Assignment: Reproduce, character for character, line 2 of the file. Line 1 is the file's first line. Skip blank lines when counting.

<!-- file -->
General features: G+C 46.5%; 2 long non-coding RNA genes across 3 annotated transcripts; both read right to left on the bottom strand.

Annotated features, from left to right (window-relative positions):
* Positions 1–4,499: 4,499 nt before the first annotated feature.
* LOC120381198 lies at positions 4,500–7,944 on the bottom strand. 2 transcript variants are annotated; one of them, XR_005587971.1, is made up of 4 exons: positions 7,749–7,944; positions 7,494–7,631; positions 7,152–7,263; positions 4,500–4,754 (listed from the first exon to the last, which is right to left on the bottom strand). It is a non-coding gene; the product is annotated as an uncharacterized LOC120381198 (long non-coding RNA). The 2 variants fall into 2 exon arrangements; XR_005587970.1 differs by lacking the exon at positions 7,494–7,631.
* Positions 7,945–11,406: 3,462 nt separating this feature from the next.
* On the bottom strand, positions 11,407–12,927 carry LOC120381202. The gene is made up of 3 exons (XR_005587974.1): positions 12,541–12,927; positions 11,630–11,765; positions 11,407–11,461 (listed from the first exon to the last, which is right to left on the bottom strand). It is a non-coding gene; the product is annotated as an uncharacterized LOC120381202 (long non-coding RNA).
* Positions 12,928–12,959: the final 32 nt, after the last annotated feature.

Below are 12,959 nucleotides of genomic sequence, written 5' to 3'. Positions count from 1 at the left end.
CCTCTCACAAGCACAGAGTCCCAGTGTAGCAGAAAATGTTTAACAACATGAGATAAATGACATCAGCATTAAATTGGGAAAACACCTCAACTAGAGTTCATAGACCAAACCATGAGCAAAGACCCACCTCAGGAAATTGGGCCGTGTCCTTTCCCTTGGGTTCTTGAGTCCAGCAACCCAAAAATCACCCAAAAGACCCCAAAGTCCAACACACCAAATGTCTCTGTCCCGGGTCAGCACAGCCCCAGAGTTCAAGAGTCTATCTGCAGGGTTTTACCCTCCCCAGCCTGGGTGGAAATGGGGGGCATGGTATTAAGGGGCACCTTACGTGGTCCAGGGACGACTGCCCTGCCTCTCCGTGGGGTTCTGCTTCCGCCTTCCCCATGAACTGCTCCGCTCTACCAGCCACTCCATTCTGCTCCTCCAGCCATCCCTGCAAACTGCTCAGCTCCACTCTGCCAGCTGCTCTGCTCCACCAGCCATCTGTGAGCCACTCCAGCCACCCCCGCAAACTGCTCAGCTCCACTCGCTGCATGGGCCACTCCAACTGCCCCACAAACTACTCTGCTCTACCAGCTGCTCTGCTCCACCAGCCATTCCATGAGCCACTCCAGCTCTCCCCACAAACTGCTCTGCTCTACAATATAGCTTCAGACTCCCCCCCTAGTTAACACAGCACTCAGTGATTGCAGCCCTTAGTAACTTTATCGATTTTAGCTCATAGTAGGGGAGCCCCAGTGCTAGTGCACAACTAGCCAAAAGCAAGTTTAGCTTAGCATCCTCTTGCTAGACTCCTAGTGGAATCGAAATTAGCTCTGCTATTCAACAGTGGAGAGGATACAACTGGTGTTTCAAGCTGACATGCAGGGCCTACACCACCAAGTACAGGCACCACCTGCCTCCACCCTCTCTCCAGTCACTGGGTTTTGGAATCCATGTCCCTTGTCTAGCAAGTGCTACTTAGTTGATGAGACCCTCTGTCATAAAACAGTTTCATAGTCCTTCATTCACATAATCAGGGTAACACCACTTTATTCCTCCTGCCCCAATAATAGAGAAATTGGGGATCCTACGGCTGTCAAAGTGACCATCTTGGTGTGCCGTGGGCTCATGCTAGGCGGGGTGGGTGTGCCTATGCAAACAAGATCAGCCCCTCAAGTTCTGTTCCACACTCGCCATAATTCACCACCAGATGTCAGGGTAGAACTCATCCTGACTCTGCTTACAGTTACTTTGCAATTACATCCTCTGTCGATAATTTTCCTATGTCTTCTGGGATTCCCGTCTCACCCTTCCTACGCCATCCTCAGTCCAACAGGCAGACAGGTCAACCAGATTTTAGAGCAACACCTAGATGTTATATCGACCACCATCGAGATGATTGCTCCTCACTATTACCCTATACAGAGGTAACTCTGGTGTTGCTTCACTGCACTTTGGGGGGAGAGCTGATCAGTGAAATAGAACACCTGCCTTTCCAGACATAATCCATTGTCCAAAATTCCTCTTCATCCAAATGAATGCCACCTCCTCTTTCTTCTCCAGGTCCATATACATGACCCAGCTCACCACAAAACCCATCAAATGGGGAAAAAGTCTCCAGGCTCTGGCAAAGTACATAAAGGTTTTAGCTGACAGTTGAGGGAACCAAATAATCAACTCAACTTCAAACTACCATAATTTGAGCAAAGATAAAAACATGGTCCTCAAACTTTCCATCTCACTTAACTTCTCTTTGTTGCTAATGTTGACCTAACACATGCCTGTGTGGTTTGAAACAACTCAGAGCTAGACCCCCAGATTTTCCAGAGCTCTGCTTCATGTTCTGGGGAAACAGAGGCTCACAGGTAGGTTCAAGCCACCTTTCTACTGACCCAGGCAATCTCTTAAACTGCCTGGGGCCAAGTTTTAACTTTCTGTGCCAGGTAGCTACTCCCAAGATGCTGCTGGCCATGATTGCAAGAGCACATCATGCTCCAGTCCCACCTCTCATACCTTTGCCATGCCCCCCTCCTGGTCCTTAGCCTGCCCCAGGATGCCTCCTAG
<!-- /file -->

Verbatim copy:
Annotated features, from left to right (window-relative positions):